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A young child with a history of hydrocephalus and seizures presented with fever and headaches of several weeks’ duration. Computed tomography (CT) without and with contrast, and with contrast-enhanced magnetic resonance imaging (MRI) of the head were performed.
Noncontrast CT demonstrated a shunt catheter; there was no intracranial mass nor was there any evidence of hemorrhage. Subsequent MRI without and with contrast demonstrated multiple nodular hyperintense lesions within the posterior fossa involving the subpial space of the cerebellum and basal cisterns on the T2 sequence. The T1 postcontrast sequence revealed diffuse leptomeningeal enhancement within the cerebral hemispheres and greater enhancement within the suprasellar cistern, prepontine cistern, the basal cisterns, and cavernous sinuses. Sagittal T2 of the spine demonstrated a hyperintense lesion involving the intramedullary region of the thoracic cord. There was also diffuse leptomeningeal enhancement throughout the spine.
Diffuse leptomeningeal glioneural tumor (DLGNT)
Diffuse leptomeningeal glioneural tumor is a rare entity that has been described using numerous terms, including primary diffuse leptomeningeal oligodendroglioma and diffuse leptomeningeal oliodendroglimatosis. This has resulted in confusion, and the current WHO 2021 preferred term is diffuse leptomeningeal glioneuronal tumor.1,2 CT may show only the secondary findings of the disseminated tumor, such as hydrocephalus. Hydrocephalus is secondary to tumor infiltration that obstructs the foramens of Luschka and Magendie, which are the outlets for cerebrospinal fluid flow from the fourth ventricle.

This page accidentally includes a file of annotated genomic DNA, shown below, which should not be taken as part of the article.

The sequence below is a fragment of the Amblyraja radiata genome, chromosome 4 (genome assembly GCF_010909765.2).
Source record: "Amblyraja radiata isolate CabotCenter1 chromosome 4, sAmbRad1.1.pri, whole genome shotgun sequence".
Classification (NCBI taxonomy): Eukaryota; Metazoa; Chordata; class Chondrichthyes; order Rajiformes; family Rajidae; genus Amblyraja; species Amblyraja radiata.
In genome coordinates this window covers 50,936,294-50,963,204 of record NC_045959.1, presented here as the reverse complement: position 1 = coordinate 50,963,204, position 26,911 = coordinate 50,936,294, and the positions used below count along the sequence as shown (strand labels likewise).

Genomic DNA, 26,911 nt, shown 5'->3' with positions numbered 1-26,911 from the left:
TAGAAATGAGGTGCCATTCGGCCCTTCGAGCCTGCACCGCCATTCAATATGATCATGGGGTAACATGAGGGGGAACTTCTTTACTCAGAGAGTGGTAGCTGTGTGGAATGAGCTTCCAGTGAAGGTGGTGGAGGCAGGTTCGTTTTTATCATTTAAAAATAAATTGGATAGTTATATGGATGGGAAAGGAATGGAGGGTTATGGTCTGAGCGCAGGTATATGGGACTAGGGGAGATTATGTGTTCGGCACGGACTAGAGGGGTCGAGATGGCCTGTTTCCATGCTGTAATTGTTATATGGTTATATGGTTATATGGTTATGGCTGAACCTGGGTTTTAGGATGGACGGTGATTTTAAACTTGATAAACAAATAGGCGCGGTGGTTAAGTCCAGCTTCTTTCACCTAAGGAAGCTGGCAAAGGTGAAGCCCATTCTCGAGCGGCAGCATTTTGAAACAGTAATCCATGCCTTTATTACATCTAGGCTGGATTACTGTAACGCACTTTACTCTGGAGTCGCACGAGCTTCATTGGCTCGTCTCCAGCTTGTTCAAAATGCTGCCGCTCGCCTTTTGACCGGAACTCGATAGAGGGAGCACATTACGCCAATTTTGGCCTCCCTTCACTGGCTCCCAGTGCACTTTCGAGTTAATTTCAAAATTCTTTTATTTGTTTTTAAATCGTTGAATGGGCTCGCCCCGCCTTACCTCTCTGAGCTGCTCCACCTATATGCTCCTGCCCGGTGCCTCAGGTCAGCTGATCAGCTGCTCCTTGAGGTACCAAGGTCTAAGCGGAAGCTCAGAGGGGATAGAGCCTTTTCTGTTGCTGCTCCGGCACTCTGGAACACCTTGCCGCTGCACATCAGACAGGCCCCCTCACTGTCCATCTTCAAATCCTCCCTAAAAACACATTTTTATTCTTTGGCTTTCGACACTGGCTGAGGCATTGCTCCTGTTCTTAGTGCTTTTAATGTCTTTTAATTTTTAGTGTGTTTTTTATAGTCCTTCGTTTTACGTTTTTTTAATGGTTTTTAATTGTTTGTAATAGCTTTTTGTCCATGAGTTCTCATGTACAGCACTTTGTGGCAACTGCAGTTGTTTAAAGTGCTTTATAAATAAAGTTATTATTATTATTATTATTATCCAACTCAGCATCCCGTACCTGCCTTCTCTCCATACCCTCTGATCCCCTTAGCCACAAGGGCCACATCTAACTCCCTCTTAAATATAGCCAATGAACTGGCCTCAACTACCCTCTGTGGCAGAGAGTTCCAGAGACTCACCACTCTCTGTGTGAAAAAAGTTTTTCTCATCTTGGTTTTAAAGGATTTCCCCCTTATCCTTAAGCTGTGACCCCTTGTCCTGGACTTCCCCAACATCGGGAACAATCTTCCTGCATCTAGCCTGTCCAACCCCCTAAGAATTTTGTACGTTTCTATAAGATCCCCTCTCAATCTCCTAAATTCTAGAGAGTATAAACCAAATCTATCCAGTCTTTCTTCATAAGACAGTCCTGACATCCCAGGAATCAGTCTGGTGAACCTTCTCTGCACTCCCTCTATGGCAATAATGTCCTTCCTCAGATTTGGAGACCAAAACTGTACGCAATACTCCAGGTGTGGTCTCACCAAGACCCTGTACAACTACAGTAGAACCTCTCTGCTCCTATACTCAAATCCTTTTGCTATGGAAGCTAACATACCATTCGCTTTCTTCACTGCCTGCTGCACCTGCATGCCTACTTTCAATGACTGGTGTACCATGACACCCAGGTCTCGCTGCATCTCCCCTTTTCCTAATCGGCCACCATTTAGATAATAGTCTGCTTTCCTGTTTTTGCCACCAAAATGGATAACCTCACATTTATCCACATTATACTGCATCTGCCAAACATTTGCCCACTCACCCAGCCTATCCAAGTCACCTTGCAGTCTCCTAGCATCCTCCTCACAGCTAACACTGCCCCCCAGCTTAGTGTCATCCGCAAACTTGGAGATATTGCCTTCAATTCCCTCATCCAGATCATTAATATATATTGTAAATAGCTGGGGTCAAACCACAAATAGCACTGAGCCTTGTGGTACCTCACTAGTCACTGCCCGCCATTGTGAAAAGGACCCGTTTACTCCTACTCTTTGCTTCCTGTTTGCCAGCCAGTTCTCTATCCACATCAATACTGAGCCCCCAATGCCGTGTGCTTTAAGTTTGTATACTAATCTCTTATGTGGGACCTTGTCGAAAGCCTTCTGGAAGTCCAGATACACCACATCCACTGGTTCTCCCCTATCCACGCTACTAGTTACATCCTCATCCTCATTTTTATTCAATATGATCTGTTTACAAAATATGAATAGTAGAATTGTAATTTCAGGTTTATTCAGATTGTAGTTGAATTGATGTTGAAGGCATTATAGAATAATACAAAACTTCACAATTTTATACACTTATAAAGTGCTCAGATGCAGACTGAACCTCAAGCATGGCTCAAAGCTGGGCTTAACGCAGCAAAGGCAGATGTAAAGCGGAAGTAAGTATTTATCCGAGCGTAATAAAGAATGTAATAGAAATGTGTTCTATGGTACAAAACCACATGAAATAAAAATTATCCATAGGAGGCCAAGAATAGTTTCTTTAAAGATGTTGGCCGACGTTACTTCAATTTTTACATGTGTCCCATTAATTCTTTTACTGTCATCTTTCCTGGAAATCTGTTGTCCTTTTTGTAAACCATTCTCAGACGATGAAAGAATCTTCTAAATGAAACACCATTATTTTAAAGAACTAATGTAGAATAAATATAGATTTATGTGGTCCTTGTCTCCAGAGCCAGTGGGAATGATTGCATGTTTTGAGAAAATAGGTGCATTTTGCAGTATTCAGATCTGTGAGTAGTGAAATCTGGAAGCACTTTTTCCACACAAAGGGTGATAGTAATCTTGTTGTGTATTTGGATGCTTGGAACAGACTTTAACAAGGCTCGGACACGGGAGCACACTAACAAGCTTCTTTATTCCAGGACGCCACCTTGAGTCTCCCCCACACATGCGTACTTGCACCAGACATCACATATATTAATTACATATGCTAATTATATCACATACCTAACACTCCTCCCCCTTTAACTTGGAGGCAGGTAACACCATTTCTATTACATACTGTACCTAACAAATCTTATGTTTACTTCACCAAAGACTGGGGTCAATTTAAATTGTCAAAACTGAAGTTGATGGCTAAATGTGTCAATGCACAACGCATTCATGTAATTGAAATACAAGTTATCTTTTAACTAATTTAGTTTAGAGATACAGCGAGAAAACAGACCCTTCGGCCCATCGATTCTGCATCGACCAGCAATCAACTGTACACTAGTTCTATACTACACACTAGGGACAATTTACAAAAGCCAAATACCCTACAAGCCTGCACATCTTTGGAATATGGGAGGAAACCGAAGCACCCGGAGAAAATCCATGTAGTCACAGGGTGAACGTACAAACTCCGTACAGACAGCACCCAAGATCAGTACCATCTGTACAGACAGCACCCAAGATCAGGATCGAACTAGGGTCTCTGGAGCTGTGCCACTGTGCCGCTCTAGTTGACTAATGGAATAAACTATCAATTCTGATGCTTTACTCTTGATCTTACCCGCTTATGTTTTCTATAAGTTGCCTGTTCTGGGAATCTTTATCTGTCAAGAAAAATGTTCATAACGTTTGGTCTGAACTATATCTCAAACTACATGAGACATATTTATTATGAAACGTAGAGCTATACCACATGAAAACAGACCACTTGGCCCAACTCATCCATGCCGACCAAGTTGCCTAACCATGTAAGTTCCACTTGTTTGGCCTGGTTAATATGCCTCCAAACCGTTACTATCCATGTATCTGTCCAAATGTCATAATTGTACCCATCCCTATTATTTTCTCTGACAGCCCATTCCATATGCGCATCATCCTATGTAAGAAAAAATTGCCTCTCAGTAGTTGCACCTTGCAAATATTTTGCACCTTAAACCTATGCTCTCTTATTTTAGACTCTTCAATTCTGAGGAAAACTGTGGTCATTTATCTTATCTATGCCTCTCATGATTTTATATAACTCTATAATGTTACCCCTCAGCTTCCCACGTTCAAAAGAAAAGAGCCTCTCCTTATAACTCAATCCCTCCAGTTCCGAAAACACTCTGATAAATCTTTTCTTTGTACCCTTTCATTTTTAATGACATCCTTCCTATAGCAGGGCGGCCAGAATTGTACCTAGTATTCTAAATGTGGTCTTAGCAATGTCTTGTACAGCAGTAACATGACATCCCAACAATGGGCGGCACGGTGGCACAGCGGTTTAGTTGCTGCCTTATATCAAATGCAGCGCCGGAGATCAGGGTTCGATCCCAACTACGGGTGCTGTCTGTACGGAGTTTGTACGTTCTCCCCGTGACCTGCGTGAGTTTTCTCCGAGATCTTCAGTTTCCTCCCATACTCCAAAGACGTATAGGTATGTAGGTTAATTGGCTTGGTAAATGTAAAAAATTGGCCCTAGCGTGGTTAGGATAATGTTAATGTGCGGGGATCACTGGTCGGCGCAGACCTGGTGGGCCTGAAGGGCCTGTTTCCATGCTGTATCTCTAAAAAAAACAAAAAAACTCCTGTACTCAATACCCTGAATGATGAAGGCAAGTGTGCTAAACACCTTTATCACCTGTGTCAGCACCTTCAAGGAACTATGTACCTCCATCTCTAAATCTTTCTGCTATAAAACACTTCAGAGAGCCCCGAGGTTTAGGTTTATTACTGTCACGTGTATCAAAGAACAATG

The major finding of leptomeningeal enhancement on MRI represents an obstruction caused by a tumor and requiring insertion of a shunt. Enhancement within the spine can vary from thin enhancement along the spinal cord and nerve roots, as well as thick, plaque-like, or nodular deposits and discrete masses. Nodular T2 hyperintense lesions within the subpial surface of the brain and spine are common. Intracranial enhancement is most conspicuous in the posterior fossa and basal region, with a sheet-like coating of the cerebellum and brainstem.
One study has described a dominant intraparenchymal lesion in 81% of patients and which was most common in the spinal cord (57%), followed by the cerebral cortex and brainstem.3 In addition to postcontrast imaging of the brain, postcontrast imaging with gadolinium-based contrast agents of the spine is important to demonstrate the enhancing intramedullary lesion within the spinal cord and plaque-like enhancement throughout the cord.
These findings combined are most consistent with DLGNT, which requires biopsy for confirmation.4 In the 2021 World Health Organization Classification, DLGNT is a low-grade tumor.5 However, a subset of the DLGNT has anaplastic features and molecular alterations correlating with shorter survival.
Imaging of DLGNT typically reveals leptomeningeal enhancement within the brain and spine, as well as nodular T2 hyperintense lesions within the subpial surface of the brain. Enhancement is most conspicuous in the posterior fossa and basal region, with sheet-like coating of the cerebellar folia and brainstem. In cases with diffuse leptomeningeal enhancement at the basal cisterns with T2 hyperintense lesions within the posterior fossa and the subpial space of cerebellum, postcontrast T1 sequences of the spine should be performed. If the dominant lesion is within the spinal cord, this supports the diagnosis of DLGNT, since that is the most common location of the dominant lesion in DLGNT.
Diffuse Leptomeningeal Glioneural Tumor. Appl Radiol.
Dr. Bhatia is a Pediatric Neuroradiologist/Pediatric Radiologist, Director of Academic Affairs, Radiology Department, Children’s Hospital of Pittsburgh of UPMC.